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Colorado rents could fall, say some experts: "There's a lot more to be reckoned with"

Colorado rents could fall, say some experts
Colorado rents could fall, say some experts 03:17

The release of the 59th annual Colorado Business Economic Outlook shows Colorado will be better positioned than many states to meet economic challenges that are coming; continuing job growth and expanding employment in several areas, benefited by a diverse economy.

But at the same time, real estate doldrums are ahead, depending on how you look at it.

"Very interesting times. High-interest rates, real estate issues," said Richard Wobbekind, senior economist with the University of Colorado's Leeds School of Business and an associate dean of finance.

Colorado has benefitted from having the second-highest education levels among states.

"The correlation between education and income level and education and employment are very, very high," said Wobbekind. That will help add tens of thousands of jobs in 2024, says the 160-page report.

"Nationally there is about a job and a half available for each unemployed person. In Colorado that number is closer to two," said Wobbekind."

But there are concerns about real estate.

"That piece of the economy nationally and in Colorado is probably only about fourth or fifth inning in a nine-inning game at this point. There's a lot more to be reckoned with in the months ahead," said Wobbekind of commercial real estate. Office vacancy rates in the Denver-Boulder metro area are now running at 16 to 17% and could go higher.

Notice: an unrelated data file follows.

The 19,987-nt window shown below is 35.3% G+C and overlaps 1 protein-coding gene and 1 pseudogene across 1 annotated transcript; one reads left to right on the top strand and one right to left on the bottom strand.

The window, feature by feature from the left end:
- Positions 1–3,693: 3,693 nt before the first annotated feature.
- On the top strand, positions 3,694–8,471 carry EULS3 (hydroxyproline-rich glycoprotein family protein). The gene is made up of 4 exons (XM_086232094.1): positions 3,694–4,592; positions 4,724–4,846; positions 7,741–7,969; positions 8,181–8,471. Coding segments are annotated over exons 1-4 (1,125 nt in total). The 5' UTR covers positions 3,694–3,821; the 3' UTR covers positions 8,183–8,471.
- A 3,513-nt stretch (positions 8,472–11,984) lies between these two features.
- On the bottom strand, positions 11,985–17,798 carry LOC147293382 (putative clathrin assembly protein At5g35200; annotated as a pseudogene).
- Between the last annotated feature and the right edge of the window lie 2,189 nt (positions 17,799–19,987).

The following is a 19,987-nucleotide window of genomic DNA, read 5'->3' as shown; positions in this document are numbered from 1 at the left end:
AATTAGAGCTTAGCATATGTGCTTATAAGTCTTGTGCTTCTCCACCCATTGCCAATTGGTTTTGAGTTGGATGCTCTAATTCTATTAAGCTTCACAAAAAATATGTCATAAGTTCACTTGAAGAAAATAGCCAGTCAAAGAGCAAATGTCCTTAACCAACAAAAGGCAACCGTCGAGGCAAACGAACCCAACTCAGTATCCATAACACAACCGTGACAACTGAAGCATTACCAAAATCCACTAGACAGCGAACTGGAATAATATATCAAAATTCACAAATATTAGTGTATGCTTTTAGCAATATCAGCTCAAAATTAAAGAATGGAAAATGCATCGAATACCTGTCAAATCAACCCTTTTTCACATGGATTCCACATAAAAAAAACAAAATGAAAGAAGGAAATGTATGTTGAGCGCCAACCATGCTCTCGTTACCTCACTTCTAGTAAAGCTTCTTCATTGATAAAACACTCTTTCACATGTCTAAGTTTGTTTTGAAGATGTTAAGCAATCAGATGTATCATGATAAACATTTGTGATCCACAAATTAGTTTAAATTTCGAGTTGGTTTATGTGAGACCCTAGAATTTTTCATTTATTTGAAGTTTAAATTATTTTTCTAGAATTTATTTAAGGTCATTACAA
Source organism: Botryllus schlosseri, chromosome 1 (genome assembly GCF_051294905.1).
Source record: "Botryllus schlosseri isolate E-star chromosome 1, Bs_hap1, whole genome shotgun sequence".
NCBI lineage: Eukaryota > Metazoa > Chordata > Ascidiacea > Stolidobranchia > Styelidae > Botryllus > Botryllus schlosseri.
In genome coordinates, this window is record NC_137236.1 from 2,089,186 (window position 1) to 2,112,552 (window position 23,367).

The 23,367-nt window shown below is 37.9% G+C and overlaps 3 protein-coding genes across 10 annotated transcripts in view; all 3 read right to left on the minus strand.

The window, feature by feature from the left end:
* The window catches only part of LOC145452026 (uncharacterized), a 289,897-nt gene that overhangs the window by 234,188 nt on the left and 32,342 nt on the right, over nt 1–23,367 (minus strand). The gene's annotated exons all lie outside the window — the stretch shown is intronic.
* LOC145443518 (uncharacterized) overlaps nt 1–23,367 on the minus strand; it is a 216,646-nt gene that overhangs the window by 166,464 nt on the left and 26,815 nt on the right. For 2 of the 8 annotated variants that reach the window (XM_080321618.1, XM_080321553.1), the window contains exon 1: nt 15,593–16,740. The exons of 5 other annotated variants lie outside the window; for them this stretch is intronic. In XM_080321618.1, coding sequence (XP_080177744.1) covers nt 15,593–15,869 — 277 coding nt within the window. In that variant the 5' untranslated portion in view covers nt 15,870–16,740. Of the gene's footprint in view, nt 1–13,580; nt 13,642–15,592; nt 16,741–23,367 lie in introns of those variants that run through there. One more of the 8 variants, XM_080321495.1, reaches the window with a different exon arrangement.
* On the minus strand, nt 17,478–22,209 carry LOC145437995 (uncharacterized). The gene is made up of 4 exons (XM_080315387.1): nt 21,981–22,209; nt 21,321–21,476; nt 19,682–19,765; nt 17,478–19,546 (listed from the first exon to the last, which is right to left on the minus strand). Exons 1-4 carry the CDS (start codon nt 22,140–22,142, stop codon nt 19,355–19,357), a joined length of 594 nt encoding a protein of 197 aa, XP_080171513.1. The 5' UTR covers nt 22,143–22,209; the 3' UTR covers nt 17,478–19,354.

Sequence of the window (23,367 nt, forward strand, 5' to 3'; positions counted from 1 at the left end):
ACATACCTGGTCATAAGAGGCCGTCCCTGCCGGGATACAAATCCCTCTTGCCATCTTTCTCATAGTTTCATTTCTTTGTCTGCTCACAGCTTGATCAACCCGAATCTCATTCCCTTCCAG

"So we project that the vacancy goes up to 25 or 30% for the next couple of years. And office is already in the tank," said Marcel Arsenault, CEO of real estate investment firm Real Capital Solutions, who attended the conference that accompanied the release of the Leeds School of Business report.

Arsenault, who says he's more on the pessimistic side about the economy points to problems ahead for investors in an oversupply of apartments.

The metro area, he says, "probably needs on average 8 to 10,000 units a year. And we've been producing about 15,000 for the last several years."

His company sold apartments in recent years.

"I wouldn't build an apartment unless you put a gun to my head," he said.

Bad for investors, but for renters maybe some positives. "If you're a renter, I've got great news. In about a year from now, you're going to be able to get two months free rent, maybe even three months free rent on your apartment."

High-interest rates are hitting home ownership and reluctant to negotiate new mortgages fewer people are willing to sell homes and condos.

"Nobody wants to sell their house and get rid of a 3% mortgage. Or a 3%. And so there isn't much of a supply of houses on the market.  We think that will change as interest rates come down," which he believes will be in 2024 or 2025.

Wobbekind believes there will be a slight reckoning of real estate prices, but nothing like the 2008 recession. "I don't see a crash in residential real estate prices and the reason for that in particular is that we have so many people who re-financed at very low-interest rates and are not losing a job like they did in 2008 and 2009."

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